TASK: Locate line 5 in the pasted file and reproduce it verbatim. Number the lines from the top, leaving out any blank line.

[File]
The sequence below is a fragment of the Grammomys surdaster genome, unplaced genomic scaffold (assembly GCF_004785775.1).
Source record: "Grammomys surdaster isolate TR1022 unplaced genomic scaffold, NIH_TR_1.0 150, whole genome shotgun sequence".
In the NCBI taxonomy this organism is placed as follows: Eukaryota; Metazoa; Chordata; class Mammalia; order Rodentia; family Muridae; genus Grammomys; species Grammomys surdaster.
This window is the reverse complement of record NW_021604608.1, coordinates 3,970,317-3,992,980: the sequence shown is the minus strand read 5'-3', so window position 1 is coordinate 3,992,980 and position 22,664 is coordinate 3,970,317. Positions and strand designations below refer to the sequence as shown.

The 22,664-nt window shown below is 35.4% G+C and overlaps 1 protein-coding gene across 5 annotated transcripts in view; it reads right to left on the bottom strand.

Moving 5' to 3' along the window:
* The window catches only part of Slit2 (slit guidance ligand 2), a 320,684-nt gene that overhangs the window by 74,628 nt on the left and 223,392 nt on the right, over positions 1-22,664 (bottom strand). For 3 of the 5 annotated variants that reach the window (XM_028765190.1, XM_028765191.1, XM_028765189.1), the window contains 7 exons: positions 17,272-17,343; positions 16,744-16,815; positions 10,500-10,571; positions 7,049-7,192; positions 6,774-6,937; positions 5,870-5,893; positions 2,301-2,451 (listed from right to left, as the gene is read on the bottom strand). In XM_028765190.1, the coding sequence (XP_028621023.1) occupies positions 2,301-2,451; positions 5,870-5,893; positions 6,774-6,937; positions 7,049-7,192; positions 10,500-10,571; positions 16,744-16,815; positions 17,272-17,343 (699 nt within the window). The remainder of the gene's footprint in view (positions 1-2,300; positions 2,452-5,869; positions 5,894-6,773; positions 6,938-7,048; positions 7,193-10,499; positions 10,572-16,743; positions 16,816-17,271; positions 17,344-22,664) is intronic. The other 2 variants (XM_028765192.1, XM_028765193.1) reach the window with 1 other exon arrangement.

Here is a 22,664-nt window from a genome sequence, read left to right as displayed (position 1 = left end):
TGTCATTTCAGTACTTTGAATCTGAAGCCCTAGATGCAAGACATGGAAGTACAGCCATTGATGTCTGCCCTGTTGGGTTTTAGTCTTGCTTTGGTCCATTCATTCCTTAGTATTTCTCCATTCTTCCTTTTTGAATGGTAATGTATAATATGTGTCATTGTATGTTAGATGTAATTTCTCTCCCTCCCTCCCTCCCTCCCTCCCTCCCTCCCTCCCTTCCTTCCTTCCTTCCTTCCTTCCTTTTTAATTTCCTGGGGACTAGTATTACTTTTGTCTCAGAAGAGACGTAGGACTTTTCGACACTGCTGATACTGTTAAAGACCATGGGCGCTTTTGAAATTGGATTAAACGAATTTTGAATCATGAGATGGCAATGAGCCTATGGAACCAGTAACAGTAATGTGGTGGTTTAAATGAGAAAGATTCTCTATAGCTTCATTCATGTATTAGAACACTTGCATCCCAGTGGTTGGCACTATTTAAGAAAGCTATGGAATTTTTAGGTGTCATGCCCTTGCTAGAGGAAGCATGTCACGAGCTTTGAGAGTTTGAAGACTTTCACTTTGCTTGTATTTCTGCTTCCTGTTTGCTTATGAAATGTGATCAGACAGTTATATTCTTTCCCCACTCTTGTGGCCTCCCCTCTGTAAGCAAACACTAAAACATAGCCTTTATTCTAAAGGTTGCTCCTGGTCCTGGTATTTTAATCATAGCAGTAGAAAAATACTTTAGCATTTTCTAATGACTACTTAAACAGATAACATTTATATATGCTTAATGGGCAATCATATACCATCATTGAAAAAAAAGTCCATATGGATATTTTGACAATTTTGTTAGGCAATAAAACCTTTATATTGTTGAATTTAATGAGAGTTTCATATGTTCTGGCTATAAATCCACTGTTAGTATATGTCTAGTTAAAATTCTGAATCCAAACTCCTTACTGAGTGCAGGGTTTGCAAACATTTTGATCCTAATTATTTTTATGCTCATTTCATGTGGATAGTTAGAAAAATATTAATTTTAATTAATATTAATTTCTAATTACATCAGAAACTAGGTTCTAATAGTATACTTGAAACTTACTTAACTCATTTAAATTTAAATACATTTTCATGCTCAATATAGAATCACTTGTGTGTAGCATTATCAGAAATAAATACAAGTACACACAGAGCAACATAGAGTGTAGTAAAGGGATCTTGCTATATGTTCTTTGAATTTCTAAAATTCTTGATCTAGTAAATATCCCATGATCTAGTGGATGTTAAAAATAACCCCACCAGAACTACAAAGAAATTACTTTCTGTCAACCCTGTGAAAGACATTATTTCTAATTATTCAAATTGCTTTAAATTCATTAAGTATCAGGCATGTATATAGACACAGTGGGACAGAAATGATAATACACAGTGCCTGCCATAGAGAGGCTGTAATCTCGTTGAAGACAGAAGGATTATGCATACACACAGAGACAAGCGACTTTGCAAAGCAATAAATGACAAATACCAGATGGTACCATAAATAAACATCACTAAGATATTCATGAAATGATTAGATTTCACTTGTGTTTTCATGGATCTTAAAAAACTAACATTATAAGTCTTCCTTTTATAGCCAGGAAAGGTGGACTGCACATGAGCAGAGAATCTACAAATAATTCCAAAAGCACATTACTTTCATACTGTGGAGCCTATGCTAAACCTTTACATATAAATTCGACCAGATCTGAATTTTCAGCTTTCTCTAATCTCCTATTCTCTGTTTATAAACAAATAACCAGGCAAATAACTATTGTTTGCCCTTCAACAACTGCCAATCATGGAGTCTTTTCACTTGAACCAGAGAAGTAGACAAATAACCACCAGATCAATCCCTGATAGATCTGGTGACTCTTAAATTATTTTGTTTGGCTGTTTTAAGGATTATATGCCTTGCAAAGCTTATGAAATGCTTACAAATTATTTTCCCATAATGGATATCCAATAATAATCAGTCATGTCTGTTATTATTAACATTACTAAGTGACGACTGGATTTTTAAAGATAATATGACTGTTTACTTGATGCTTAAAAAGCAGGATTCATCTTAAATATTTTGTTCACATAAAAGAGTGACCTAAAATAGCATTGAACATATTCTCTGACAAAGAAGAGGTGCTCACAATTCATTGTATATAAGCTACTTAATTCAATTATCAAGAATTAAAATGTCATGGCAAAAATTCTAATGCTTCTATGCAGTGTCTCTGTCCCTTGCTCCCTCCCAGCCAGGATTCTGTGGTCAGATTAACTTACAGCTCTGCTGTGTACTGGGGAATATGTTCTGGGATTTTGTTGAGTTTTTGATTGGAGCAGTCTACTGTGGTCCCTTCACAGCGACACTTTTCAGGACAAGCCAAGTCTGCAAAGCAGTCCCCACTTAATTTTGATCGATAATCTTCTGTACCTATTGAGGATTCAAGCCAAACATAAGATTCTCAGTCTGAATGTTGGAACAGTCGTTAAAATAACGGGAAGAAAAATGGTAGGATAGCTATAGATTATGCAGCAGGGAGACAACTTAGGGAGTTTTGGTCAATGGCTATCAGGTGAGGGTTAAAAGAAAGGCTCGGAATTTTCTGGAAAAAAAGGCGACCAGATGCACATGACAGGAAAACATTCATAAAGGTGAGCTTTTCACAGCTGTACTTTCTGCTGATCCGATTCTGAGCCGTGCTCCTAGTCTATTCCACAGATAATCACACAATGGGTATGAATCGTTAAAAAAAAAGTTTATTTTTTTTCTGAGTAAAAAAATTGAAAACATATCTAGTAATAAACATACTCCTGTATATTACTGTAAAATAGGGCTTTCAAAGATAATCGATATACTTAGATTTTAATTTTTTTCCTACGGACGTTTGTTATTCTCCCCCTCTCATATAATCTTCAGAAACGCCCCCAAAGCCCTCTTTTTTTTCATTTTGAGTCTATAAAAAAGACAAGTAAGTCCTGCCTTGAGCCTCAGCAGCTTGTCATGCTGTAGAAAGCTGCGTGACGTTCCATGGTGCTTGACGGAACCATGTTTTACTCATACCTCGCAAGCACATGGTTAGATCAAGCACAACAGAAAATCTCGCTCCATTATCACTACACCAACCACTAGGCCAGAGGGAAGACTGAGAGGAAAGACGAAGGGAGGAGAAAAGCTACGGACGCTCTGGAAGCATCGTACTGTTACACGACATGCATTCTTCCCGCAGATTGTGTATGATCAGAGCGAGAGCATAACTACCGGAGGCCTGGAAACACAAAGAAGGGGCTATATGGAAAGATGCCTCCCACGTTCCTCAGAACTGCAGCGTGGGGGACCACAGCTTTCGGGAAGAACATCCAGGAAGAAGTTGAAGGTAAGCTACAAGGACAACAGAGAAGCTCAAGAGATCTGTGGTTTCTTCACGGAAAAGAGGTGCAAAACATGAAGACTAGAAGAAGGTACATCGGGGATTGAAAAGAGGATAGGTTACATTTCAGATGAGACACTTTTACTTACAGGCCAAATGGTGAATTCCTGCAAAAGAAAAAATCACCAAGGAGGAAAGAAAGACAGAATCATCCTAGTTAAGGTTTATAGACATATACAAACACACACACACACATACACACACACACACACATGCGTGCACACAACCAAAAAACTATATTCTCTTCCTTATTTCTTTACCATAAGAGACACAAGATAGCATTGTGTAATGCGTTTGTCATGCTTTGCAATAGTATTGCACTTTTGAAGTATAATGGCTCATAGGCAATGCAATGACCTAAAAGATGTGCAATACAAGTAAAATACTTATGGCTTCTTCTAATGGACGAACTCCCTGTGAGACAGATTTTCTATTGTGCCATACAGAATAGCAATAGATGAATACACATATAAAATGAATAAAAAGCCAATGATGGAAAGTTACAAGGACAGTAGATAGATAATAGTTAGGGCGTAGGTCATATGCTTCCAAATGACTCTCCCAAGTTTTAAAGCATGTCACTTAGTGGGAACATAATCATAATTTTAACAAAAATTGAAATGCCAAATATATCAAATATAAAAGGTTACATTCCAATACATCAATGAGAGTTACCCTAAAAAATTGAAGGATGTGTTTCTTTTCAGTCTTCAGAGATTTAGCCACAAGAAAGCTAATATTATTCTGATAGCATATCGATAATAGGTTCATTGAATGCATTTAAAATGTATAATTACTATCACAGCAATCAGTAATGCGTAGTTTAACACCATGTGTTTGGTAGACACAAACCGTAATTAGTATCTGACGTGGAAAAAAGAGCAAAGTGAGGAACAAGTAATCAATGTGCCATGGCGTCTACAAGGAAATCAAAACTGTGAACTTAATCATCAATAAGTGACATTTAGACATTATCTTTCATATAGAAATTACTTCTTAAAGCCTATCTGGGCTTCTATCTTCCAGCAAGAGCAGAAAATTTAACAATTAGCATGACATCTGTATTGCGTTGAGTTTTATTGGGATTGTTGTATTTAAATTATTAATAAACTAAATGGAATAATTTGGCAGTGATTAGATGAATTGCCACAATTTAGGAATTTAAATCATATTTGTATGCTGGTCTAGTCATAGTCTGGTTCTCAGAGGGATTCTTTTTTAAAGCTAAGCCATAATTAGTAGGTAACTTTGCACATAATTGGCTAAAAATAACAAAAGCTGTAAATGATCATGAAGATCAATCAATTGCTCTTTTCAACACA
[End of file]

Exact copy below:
The 22,664-nt window shown below is 35.4% G+C and overlaps 1 protein-coding gene across 5 annotated transcripts in view; it reads right to left on the bottom strand.